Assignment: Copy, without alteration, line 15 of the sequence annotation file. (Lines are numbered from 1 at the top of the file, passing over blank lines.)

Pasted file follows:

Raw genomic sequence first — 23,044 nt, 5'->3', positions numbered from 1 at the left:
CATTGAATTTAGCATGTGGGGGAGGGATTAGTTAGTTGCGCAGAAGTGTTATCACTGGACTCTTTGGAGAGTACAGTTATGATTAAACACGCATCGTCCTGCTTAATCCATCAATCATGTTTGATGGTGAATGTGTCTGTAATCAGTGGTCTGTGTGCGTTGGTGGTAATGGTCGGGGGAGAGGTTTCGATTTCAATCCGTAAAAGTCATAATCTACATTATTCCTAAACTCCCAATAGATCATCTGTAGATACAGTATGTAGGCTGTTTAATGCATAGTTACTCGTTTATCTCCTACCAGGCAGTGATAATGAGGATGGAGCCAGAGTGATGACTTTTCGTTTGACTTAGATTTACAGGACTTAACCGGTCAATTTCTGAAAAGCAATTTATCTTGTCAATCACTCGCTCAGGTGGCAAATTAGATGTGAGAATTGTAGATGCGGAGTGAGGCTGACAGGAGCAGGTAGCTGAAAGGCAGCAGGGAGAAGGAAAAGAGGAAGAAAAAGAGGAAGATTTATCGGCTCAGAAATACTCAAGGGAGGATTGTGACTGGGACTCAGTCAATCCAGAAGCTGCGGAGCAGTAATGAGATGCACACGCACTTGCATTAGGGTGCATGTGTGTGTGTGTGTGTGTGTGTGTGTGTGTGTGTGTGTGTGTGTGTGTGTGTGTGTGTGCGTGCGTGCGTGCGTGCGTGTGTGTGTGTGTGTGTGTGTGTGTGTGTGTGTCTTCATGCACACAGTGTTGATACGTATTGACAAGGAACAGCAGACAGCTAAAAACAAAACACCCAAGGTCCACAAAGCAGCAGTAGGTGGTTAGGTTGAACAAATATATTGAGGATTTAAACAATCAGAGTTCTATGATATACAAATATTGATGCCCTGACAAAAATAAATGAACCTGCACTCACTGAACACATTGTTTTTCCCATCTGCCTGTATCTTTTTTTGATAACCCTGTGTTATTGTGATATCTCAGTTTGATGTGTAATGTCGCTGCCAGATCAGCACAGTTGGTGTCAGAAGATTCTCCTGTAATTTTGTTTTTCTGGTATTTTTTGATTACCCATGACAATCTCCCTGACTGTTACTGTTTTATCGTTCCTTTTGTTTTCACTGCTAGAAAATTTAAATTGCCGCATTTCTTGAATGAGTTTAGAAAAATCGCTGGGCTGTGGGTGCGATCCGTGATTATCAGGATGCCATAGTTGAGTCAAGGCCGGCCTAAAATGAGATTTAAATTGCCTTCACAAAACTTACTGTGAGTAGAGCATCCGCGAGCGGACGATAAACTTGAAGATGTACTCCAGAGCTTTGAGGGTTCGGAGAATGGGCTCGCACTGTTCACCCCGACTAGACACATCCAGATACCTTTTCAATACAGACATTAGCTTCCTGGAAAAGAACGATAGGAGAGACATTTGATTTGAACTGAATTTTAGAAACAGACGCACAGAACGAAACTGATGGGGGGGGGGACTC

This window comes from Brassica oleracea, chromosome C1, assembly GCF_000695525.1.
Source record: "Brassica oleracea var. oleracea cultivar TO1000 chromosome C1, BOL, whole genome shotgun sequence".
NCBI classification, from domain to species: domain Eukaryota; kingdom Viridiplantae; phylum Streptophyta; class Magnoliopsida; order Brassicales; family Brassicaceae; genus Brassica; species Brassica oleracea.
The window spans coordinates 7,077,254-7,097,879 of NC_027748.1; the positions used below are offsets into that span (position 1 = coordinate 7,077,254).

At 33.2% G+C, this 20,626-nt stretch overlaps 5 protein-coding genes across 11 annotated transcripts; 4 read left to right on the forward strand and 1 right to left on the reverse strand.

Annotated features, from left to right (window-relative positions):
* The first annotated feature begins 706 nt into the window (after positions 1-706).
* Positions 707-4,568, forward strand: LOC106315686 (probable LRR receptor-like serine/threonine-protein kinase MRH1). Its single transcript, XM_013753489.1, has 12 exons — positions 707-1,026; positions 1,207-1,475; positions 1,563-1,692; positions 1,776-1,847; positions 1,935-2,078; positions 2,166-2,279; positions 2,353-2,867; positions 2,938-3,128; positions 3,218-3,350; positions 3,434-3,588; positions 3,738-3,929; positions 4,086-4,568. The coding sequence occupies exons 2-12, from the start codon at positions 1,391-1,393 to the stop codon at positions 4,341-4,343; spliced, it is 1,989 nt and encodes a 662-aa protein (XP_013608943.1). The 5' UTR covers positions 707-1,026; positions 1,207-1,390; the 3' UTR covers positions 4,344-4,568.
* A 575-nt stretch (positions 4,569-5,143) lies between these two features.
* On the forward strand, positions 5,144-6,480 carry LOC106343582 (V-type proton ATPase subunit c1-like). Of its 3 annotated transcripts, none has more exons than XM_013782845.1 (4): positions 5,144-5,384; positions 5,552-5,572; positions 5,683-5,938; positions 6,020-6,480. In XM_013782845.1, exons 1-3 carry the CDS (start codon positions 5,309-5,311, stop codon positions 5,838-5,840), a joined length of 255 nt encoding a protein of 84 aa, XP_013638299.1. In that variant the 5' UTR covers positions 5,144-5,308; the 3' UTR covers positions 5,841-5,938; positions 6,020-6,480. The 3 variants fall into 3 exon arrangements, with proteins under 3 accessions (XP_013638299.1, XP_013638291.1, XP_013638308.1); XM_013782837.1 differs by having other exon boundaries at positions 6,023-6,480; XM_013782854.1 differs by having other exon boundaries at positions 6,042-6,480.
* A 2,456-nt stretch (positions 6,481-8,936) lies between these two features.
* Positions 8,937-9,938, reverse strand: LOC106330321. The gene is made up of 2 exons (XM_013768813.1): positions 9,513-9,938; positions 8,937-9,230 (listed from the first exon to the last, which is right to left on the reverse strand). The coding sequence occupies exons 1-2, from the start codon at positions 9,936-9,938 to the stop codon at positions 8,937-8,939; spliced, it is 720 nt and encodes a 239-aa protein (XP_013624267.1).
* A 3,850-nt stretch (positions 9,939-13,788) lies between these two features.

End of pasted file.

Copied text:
* A 3,850-nt stretch (positions 9,939-13,788) lies between these two features.